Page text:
This is where Li Boyuan shows that his novel can at the same time be more conservative and more radical than The Travels of Lao Can. One may conclude that Li Boyuan views the total breakdown of the judicial system from a conventional perspective, that of the dynastic cycle. By comparing the world to hell, he reveals his reliance on conventional wisdom without either questioning its premises or stating the resolution in traditional terms. His cynicism partakes less of skeptical rigor, such as Liu E’s, than of noncommittal play. Nonetheless, Li Boyuan’s portrayal of the late Qing courtroom as a bloody circus marks a radical departure from the traditional aesthetics of spectatorship. Just as Liu E’s narrative innovations shed an ambiguous light on his politics of writing, Li Boyuan’s relentless narratives of bodily torture chart new ground in the morality of reading.
One cannot overlook the possibility that Li Boyuan (and his intended readers) may actually enjoy the blood and pain, in a kind of philosophical schadenfreude. What he ultimately provides in the novel is not an account of misjudged cases but, rather, a spectacle of punishments. Few readers will fail to be impressed by Li’s meticulous descriptions of the tools and paraphernalia used to torture the indicted. Women are often among the first group of victims in this circus of cruelty. A woman charged with adultery is treated with a “nippled iron”: stripped of her clothes, she is ironed by a burning-hot metal instrument with nipple-like points.28 Another woman culprit (p.50) with tender bound feet is forced to stand barefoot on bricks for hours. Because her feet are already deformed from foot binding, she can hardly stand straight for a moment. Some penal devices are so ingenious that they are even given patented names. “Red embroidered shoes” are shoes made from iron. Prisoners put on the shoes only when they are red hot. “Big red gown” refers to a kind of glue as thick as ox hide. After being heated to a liquid, it is applied to the prisoner’s body. The courtroom attendants wait until it dries and then peel it off together with the prisoner’s skin. Judged by the ingenuity of these devices, one may well imagine what other punishments hide behind such euphemisms as “Dragon flying amid mountains,” “Five sons pass the civil service examination,” and “Three immortals make a visit to a cave.”29
Li Boyuan scrupulously catalogues the variety of courtroom punishments, so much so that the report takes on an aesthetic of its own. A mock-encyclopedic form of narrative, of course, is a familiar trait of late Qing exposé novels. Living Hell stands out as the exposé that relates social justice to bodily pain in the most direct and systematic way (like the judges it exposes). It features a penal technology that resorts heavily to the presentation of a bloody corporeal theater, and in this sense it is almost a textbook illustration of Michel Foucault’s notion of the relation between disciplining and punishing, power and law, in premodern society.30 Pain and confession are supposed to come together; fragments of information can be pieced together at the cost of torn limbs. Through performing physical torture and mutilation in public, the authorities make sure that the law has been literally implicated into body politics.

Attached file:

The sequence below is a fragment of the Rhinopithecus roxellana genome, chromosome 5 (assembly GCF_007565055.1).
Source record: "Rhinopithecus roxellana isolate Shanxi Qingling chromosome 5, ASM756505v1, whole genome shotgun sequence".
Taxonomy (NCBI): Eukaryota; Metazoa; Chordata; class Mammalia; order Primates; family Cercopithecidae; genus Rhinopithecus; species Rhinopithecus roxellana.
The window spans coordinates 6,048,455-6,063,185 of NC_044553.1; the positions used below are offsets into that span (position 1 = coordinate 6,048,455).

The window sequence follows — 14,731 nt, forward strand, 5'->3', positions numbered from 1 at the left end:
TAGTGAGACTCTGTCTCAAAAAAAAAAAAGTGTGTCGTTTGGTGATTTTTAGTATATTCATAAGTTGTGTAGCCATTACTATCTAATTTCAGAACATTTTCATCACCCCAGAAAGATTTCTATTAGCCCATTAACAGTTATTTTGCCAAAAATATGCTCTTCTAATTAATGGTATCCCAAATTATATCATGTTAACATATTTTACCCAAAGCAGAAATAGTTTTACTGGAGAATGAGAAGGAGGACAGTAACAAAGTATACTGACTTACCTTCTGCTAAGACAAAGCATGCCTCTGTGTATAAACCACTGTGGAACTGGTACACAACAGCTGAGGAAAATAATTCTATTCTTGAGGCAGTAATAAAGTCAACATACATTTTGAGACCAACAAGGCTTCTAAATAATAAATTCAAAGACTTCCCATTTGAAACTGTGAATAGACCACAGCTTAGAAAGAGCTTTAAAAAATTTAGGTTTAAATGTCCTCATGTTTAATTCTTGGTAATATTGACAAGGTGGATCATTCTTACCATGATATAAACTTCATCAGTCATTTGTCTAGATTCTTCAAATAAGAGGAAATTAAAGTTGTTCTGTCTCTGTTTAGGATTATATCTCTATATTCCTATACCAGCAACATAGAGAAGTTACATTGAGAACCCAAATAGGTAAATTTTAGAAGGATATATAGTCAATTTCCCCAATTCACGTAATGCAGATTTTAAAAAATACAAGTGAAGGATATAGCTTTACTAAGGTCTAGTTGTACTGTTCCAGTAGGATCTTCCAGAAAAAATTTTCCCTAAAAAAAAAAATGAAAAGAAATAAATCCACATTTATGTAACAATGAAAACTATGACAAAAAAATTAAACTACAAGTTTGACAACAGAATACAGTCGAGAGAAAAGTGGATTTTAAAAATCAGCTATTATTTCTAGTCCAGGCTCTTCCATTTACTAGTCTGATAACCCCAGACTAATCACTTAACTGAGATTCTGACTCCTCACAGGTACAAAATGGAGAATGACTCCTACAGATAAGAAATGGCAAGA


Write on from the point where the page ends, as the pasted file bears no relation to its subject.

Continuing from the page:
Besides offering lip service to the institution of justice, Li shows little sympathy for his victims. No matter how he justifies his narrative stance, he cannot hide his thirst for sensationalism. Following the Foucauldian argument, one can say that Li’s elaborate description of punishment betrays a sadomasochistic penchant, something that upsets the solemnity of justice and turns it into an excuse for a macabre carnival. In a similar manner, the novel anticipates a reader who may be as much provoked as he or she is excited by the bloody cases. Twice removed from the scene of punishment, the implied reader occupies a safe position and may attentively observe limbs torn apart and bodies charred into pieces. With a quivering sigh, the reader may experience a quick catharsis, accompanied by a puff of reassuring indignation.
These Foucauldian observations lead us back to the question: how can justice be represented as such? One remembers that in The Travels of Lao Can, Liu E scandalizes his readers by declaring that incorruptible judges are more dangerous than corruptible judges. While it blurs the distinction between good and bad judges sanctioned by conventional wisdom, Liu E’s discovery is nevertheless based on a belief that there is an essential system for judging the goodness of a “good” judge; hence he experiments with various forms (p.51) of poetic justice, from appropriating new Sherlock Holmes techniques of investigation to invoking old Buddhist consolations of Heaven and Hell.31